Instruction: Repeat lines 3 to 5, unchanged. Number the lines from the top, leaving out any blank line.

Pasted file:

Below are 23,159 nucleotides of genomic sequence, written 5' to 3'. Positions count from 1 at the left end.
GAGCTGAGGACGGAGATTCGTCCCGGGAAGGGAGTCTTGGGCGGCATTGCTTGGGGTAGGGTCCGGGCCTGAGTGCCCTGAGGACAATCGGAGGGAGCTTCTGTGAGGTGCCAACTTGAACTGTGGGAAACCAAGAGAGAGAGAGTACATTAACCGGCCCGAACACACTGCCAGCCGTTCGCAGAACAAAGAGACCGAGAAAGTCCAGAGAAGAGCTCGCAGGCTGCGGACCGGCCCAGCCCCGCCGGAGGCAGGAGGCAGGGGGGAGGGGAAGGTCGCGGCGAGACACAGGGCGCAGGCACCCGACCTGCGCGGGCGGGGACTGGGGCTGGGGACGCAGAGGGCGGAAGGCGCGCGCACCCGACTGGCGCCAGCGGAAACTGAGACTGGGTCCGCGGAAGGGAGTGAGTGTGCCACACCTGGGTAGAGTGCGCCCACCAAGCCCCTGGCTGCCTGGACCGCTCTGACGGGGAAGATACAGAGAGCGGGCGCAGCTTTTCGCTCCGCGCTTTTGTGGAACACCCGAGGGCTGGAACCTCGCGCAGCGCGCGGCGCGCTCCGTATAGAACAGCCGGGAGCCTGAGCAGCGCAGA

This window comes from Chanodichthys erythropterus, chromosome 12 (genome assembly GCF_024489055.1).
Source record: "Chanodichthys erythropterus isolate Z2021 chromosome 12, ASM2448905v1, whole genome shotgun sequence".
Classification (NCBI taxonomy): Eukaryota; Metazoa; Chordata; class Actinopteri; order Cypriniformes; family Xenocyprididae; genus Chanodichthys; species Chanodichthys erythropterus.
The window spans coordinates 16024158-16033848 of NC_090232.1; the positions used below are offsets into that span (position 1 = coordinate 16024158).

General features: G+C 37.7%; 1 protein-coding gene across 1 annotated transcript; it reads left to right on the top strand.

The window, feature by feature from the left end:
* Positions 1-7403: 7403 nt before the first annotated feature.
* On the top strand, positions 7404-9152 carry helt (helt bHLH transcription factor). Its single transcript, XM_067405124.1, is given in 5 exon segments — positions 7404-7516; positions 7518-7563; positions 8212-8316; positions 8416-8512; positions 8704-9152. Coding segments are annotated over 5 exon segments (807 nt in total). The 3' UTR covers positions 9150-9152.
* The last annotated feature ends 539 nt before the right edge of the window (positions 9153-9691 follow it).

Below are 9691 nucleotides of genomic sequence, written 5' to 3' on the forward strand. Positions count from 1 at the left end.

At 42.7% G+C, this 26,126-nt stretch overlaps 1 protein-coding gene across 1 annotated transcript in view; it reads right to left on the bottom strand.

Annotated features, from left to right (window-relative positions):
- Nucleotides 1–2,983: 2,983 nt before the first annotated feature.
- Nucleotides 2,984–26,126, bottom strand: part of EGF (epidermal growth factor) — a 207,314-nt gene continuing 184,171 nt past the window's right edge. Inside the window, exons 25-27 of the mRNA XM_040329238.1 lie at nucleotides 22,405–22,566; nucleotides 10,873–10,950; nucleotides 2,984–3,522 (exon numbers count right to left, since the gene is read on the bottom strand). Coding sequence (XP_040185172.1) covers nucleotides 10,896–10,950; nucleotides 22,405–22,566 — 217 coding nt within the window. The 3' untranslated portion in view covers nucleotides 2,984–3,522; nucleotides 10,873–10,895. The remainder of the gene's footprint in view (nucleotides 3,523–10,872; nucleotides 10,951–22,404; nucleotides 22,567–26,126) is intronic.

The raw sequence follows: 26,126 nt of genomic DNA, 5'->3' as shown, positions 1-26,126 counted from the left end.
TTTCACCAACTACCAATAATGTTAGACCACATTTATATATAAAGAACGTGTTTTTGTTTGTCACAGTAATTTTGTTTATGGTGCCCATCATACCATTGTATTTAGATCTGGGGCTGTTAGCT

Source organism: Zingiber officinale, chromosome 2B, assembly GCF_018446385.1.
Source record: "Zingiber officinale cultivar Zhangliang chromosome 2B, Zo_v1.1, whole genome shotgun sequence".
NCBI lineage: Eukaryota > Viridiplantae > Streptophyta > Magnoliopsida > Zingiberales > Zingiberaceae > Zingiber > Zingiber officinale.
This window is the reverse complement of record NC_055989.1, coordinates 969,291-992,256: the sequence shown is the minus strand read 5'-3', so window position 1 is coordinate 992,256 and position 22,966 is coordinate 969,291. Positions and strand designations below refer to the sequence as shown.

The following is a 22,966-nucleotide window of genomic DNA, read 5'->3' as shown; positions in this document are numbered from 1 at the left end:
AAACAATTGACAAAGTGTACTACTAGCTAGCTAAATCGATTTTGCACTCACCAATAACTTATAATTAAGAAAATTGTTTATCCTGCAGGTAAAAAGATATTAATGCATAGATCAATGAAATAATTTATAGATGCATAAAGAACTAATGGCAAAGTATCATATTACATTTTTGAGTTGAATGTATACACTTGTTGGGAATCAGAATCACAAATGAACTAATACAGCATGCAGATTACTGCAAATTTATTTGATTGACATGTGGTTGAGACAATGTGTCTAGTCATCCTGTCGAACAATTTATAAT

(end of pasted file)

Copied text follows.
This window comes from Chanodichthys erythropterus, chromosome 12 (genome assembly GCF_024489055.1).
Source record: "Chanodichthys erythropterus isolate Z2021 chromosome 12, ASM2448905v1, whole genome shotgun sequence".
Classification (NCBI taxonomy): Eukaryota; Metazoa; Chordata; class Actinopteri; order Cypriniformes; family Xenocyprididae; genus Chanodichthys; species Chanodichthys erythropterus.